Actors, from left, Jerel Giarrusso, Irene Warner, Ariana Walls, Anna Colar, Susan Simoneaux, Christina Normand and Anne Wood rehearse in Baton Rouge Community College's Black Box Theatre for LA VOW's production of 'Women Who Built Baton Rouge.'

Aileen Hendricks believes that women's voices need to be heard now more than ever, and she intends to amplify them on Oct. 13.

That's when the Louisiana Voice of Women — or LA VOW — opens its 2017-18 season with "Women Who Built Baton Rouge" in Baton Rouge Community College Black Box Theatre. 

Hendrickson is founding artistic director of the theater company, which focuses on works by women playwrights.

This time, Hendrickson is the playwright, basing the production on interviews she conducted with influential women in the city. Most of the interviews were conducted in 2002, and some of the subjects are now deceased.

But their voices are still strong in "Women Who Built Baton Rouge."

"These are women who made a difference in our community," Hendrickson says. "We're also including Sarah Morgan, based on her Civil War diary, and I also interviewed Sharon Weston Broome this year."

Morgan lived in Baton Rouge and recorded life here during the Civil War, beginning in 1862. The diary was published by University of Georgia Press in 1991.

Broome made history in 2016, when she was elected the first woman and first African-American woman to serve as mayor-president of Baton Rouge.

Hendrickson directs eight actors, who will be portraying 18 personalities through monologues.

"The actors will take on the personalities of these women, but you have to remember, each personality will be portrayed through a monologue," Henrickson says.

There will be no sets or costumes, only words to carry the stories.

"I did most of these interviews for Baton Rouge's first Women's Week in 2002," Hendrickson says. "It was after 9/11, and Robelyn Abadie was president of the Women's Council and its Celebration of Women. Hers will be one of the voices in this show."

The program also will include the stories of Sylvia Steiner, Jean Armstrong, Marjorie Sellers, Betty Levine, Georgia Watts Brown, Pam Baldwin, Charlotte Mattmiller, Valerie Jackson Jones, the Rev. Jennifer Jones, Betty Lou Roundtree, Polly Williams, Evelyn Robinson, Robbie Madden and Mary Frey Eaton.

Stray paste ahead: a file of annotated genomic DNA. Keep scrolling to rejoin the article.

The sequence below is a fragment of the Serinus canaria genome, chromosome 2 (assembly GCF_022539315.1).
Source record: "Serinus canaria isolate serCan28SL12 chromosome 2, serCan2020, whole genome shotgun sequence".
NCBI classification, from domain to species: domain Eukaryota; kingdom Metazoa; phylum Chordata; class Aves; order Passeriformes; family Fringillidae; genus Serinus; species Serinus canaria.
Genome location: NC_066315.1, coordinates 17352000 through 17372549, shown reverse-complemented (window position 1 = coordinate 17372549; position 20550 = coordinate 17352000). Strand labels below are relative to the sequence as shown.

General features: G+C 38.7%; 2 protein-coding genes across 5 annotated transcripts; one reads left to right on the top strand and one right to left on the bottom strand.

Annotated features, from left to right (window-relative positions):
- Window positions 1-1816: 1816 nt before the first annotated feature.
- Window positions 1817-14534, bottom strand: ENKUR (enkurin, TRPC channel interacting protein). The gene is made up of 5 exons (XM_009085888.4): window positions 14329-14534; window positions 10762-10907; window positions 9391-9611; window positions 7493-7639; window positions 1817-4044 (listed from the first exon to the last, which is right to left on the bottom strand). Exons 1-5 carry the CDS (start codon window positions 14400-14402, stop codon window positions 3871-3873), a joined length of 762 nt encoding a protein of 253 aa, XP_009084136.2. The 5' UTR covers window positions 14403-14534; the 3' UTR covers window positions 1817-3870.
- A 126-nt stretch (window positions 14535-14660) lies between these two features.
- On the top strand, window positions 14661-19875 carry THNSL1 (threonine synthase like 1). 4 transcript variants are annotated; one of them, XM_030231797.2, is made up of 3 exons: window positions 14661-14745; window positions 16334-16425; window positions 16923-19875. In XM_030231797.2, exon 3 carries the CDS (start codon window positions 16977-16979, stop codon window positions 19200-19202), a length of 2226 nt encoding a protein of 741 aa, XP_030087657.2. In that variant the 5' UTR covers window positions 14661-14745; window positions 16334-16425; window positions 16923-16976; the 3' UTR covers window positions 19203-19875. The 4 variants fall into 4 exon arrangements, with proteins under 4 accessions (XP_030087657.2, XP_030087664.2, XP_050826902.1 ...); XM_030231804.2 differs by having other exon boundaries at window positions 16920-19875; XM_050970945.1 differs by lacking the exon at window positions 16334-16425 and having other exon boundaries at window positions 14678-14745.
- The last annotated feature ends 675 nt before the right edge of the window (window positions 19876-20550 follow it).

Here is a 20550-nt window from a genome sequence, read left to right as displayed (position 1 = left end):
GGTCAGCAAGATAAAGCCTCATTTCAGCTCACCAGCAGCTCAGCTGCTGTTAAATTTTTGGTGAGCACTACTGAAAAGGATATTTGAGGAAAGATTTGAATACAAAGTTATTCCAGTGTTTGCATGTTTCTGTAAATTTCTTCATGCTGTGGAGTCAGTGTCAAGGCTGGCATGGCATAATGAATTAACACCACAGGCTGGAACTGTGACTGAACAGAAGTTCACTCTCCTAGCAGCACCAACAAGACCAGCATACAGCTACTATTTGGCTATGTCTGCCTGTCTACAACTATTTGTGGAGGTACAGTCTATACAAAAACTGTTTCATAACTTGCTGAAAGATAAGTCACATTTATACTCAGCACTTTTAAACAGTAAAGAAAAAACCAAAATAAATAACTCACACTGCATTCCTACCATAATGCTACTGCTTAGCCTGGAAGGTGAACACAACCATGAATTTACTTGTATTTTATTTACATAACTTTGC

"Not all of these women were in public office," Hendrickson says. "A lot of them were volunteers, some of them did professional work, but they were all influential."

And in Baton Rouge's centennial year, the timing couldn't be more perfect.

"It's also during this time that now, more than ever, it's important for women's voices to be heard," Hendrickson says. "Above all, we're trying to create equity; it's not anti-male. It's about creating a balanced society. Women made our country great, but their voices haven't necessarily been heard."

Henrickson says she's an idealist, but given the recent violence in Las Vegas, she believes more women's voices could result in a more peaceful future.

"We don't have a balance at this particular time in history," she says. "I don't think we would have as much violence in the world if more women were listened to and if more women were in positions of power. Imagine all of the wonderful energy and creativity we would have in all areas, including science and medicine."

Which is why LA VOW is focusing on women's influence on Baton Rouge. 

Women Who Built Baton Rouge

A Louisiana Voices of Women production

WHEN: 7:30 p.m. Oct. 13-14 and 3 p.m. Oct. 15.

WHERE: Baton Rouge Community College Black Box Theatre in the Magnolia Performing Arts Pavilion, 201 Community College Drive.

TICKETS/INFO: $25. Call (225) 362-2847 or visit LaVOW.org.

Follow Robin Miller on Twitter, @rmillerbr.